Importance Child maltreatment is a risk factor for poor health throughout the life course. Existing estimates of the proportion of the US population maltreated during childhood are based on retrospective self-reports. Records of officially confirmed maltreatment have been used to produce annual rather than cumulative counts of maltreated individuals….
Conclusions and Relevance Annual rates of confirmed child maltreatment dramatically understate the cumulative number of children confirmed to be maltreated during childhood. Our findings indicate that maltreatment will be confirmed for 1 in 8 US children by 18 years of age, far greater than the 1 in 100 children whose maltreatment is confirmed annually. For black children, the cumulative prevalence is 1 in 5; for Native American children, 1 in 7.
Priest Accused of Abuse in U.S. Rises Again in Paraguay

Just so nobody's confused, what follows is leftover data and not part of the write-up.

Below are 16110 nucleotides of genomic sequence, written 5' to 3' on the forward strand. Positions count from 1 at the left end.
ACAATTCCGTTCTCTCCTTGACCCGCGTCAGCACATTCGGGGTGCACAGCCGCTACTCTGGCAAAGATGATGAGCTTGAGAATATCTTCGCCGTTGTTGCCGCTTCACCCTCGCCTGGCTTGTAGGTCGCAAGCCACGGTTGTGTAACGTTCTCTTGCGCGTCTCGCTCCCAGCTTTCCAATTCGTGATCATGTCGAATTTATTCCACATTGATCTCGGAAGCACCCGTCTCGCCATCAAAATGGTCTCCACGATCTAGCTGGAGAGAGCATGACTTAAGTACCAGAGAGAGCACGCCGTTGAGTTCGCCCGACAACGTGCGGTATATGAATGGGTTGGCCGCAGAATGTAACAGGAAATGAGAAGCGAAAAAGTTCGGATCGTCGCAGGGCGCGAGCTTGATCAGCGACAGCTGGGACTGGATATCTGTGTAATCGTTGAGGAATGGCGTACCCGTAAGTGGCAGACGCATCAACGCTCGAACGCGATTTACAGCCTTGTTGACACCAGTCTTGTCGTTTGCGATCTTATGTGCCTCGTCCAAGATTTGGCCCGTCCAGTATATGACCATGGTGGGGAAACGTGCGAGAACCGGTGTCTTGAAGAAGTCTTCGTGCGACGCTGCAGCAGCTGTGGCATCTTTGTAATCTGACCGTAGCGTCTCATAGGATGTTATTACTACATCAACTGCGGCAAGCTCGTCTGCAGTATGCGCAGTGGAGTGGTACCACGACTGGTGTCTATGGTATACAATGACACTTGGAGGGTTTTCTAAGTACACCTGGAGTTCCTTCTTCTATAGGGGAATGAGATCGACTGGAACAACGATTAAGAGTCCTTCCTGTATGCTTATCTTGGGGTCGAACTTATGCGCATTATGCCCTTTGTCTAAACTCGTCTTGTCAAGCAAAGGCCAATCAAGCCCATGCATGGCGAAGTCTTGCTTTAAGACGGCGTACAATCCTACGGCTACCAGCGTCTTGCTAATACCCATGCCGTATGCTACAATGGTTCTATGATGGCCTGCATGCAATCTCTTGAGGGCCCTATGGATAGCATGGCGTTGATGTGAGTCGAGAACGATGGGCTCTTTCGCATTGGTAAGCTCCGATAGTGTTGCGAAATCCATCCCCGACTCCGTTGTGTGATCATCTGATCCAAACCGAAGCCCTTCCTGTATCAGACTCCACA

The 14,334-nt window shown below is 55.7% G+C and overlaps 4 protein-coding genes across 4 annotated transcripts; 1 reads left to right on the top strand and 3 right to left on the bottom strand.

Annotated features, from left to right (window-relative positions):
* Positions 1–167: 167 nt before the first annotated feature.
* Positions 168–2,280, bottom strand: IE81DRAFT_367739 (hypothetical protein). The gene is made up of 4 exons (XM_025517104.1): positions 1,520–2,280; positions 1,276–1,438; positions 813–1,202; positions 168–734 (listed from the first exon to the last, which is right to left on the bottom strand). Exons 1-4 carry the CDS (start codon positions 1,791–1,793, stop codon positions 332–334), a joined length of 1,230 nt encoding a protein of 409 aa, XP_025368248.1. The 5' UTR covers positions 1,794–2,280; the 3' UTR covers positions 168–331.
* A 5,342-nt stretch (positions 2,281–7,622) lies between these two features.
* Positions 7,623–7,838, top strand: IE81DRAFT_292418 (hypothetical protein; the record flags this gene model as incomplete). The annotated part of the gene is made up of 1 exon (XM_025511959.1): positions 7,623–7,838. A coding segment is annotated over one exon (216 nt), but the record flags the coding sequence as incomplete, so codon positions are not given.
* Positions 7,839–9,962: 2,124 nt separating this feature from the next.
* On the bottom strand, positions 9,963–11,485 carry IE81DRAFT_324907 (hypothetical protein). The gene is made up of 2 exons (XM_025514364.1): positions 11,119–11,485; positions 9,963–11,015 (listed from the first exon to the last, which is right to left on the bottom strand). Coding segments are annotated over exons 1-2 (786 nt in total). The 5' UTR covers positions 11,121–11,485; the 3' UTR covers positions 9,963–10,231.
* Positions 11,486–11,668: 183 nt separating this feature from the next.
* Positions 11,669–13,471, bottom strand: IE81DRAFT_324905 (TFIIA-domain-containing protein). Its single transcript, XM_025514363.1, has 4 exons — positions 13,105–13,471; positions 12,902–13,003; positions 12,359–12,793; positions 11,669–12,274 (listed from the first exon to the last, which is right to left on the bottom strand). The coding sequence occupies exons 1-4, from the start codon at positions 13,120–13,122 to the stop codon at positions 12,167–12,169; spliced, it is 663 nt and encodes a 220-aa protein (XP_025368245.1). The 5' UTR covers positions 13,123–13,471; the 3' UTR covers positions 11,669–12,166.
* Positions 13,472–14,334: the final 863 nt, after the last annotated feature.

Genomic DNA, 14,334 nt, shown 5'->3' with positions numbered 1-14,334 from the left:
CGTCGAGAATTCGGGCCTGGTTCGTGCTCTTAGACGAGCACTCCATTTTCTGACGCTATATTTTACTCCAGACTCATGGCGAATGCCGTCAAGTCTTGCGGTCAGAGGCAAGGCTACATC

By Will Carless, GlobalPost
Father Carlos Urrutigoity glides into the sanctuary, his ivory and scarlet robes swishing between the pews. Revered by his flock in the unruly diocese of eastern Paraguay’s Ciudad del Este, the priest will deliver his sermon to hundreds of worshippers. They will later clamor outside the church to meet the man, to receive his benediction.
This is a man who’s been described by bishops from Switzerland to Pennsylvania as “dangerous,” “abnormal,” and “a serious threat to young people.”
He has spent two decades flitting from diocese to diocese, always one step ahead of church and legal authorities, before landing in this lawless, remote corner of South America. Here, in the pirate-laden jungle near the Iguacu falls, he has risen to a position of power.